Cost of Living Crisis London VAWG Sector Response 

The cost-of-living crisis is presenting huge challenges for many people across the UK. It is having a particularly acute effect on survivors of violence and abuse, with women and girls finding it harder to leave because of increasing financial dependencies on perpetrators, and more opportunities for economic abuse that keep women trapped.

As the “region with the highest poverty rate in the UK,”[1] evidence points to London being the epicentre of the cost-of-living crisis. So, it is not surprising that organisations supporting women survivors of VAWG in London report seeing an increasingly high level of poverty amongst women accessing their services, with an increase in women being forced into debt and dependency. 

Figures from Refuge’s specialist technology-facilitated and economic empowerment team show an 87% increase in referrals for support with complex cases, which they state can be directly linked to the impact of the cost-of-living crisis. 77% of their frontline staff said the cost-of-living crisis is stopping women from leaving their abusers.[2]

Recent Women’s Aid research found that 73% of women living with and having financial links with their abuser said that the cost-of-living crisis had either prevented them from leaving or made it harder for them to leave.[3] The cost-of-living crisis is putting more women at risk of harm, destitution or death.  



The specific population demographics in London require a nuanced and targeted approach to support women and girls in the capital. The government’s levelling up agenda fails to highlight the significant socioeconomic and geographical inequalities within the capital that mean low-income residents in London are actually, “at the highest risk of experiencing hardship and deprivation.”[4]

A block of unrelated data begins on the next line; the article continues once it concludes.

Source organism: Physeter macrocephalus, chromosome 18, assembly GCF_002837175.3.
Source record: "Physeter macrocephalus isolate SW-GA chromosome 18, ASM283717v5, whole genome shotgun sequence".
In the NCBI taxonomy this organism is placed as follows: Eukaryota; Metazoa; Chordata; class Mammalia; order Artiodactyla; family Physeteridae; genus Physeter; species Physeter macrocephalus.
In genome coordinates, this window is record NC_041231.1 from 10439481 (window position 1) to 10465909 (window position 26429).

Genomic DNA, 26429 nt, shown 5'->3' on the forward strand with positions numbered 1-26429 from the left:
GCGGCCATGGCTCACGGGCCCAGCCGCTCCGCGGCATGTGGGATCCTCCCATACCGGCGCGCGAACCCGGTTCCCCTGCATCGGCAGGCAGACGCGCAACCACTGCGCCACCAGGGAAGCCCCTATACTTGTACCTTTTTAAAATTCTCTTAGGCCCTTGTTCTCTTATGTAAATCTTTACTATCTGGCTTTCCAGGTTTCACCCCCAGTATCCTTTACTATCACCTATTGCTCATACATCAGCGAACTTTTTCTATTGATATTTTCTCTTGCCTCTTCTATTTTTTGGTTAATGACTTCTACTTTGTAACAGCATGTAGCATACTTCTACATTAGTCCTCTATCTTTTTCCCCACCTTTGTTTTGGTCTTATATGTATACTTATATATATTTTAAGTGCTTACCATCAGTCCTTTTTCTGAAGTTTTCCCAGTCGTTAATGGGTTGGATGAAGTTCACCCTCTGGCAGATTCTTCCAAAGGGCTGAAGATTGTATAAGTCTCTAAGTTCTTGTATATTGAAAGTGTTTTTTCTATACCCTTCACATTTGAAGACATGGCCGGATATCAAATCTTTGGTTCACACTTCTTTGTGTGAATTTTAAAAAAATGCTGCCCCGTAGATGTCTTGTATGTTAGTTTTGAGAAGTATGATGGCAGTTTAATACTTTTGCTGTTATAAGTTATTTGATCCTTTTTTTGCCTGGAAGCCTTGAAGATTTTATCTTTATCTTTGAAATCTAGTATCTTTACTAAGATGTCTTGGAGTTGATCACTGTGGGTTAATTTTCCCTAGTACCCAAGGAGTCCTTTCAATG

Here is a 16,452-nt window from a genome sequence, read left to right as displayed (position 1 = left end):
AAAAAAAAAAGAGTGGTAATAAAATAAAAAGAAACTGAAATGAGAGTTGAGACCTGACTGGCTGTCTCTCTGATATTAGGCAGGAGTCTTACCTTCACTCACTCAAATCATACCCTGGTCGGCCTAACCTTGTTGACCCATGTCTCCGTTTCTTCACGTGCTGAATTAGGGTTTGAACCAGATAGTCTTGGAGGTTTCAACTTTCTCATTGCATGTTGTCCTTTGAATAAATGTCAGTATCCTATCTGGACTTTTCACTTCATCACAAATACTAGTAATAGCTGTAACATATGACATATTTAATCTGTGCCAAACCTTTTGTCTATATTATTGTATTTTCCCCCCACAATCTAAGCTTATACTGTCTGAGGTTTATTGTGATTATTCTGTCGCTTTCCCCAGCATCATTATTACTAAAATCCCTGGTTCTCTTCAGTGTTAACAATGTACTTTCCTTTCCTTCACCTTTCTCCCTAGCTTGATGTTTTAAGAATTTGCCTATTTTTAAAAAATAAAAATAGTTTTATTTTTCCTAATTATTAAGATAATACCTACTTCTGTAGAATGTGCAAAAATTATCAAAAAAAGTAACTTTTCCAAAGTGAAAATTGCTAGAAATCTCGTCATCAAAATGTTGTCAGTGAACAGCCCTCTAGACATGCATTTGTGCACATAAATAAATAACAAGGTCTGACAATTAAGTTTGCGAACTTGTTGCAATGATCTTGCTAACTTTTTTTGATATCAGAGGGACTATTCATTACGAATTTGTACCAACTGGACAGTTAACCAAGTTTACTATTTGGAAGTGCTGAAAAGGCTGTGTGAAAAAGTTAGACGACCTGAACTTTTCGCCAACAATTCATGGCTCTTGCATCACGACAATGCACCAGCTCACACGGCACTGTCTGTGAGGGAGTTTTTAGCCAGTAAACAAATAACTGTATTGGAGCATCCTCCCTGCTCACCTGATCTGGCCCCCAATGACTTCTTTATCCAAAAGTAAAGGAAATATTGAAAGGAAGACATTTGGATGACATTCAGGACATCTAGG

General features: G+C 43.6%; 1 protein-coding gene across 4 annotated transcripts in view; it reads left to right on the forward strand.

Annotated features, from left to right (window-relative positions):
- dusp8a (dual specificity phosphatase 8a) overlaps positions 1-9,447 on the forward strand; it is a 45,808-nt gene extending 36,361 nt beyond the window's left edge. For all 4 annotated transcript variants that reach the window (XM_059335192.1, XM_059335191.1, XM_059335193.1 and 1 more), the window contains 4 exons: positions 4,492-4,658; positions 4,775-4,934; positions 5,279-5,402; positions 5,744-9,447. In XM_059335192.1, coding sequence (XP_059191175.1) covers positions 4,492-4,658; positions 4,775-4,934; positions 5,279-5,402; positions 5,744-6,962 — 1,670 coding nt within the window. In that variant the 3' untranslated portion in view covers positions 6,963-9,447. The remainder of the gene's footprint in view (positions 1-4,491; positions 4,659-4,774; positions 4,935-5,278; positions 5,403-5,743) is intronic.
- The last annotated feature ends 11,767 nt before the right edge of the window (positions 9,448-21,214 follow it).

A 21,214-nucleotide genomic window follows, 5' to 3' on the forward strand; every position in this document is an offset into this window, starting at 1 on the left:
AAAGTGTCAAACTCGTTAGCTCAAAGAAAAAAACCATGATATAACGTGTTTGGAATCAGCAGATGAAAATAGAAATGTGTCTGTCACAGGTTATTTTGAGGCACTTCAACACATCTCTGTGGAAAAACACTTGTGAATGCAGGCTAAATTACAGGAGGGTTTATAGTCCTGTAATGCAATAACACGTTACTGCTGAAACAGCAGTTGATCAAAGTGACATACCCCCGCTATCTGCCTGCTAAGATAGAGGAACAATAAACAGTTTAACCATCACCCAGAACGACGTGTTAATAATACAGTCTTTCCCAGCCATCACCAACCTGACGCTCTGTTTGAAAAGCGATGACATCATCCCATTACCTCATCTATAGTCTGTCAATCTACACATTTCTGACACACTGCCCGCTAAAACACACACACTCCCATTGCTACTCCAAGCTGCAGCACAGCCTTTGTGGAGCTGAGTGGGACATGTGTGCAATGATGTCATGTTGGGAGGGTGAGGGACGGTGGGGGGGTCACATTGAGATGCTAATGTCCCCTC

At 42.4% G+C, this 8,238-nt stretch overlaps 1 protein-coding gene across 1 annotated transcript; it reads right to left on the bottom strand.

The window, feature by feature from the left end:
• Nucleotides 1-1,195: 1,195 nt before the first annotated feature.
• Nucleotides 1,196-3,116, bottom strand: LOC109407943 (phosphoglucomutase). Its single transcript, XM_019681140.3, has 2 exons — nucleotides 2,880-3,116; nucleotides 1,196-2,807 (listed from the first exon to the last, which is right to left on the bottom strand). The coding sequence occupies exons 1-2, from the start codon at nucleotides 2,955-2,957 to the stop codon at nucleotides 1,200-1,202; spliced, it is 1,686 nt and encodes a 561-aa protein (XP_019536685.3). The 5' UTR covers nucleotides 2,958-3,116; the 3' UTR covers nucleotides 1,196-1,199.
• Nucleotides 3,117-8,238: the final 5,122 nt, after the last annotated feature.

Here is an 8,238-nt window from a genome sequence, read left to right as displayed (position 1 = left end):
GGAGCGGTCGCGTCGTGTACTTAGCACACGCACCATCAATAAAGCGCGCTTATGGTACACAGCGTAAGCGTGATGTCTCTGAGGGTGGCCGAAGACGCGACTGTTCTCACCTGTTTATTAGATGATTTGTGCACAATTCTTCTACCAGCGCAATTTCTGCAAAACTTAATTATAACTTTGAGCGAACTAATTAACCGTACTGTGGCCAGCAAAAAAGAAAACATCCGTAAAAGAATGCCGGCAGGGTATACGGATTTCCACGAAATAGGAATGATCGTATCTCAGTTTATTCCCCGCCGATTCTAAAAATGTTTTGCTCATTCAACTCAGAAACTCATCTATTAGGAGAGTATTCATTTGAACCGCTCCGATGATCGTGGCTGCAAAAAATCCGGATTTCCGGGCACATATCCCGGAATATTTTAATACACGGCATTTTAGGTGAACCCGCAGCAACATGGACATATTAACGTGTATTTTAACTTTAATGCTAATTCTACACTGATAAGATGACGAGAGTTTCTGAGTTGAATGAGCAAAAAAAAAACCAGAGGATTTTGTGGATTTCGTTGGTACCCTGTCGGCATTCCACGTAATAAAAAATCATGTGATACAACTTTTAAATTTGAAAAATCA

London has a higher-than-average unemployment rate[5] and housing costs[6] compared to the rest of the UK. London also has a higher proportion of workers earning less than the real living wage than across the rest of the UK.[7] More than a third of the city’s population is living in (much higher priced)[8] rented accommodation compared to 19% outside London.[9]

Even in 2021, London Councils’ polls[10] showed that Londoners were reporting the cost-of-living as the biggest issue they were facing.  Since then, the capital has been hit by increasing costs of food, energy and housing, with an inflation rate above the national UK average.[11]



All of this has left many Londoners particularly vulnerable to this looming crisis. Within this picture of London as a whole, women in the capital are more likely to be disproportionately negatively impacted by financial hardships due to the further disadvantages they face in the labour market, which sees them occupying more lower-paid and part-time roles.[12]

Within women as a group, Black and minoritised women and girls are even more likely to be worried about job security than those living in other parts of the UK.[13] The highest rates of poverty are being experienced by Black and minoritised households in London,[14] whose residents form 40% of the city’s population (compared to 11% of the general UK population).[15] This will widen already existing inequalities experienced by Black and minoritised women.

All of this has a huge impact on women, as we know that poverty increases women’s vulnerability to sexual exploitation. While all women can experience VAWG, there is research that shows a link between increased levels of poverty and exposure to domestic abuse.[16] Debt and risk of destitution are often used as tools for control in abusive relationships, at the same time as materially limiting women’s options to escape. 

Those who are disabled or have insecure immigration status are even more at risk of falling through the cracks. The higher levels of illegalised people or those with insecure immigration status’ in London highlight the need for extra resources for these women survivors of VAWG.  


 VAWG Organisations in London 

In addition to the increased complexity of cases, massively increasing operational costs are having a severe impact on the ability of London-based VAWG organisations to provide their lifesaving, frontline support services.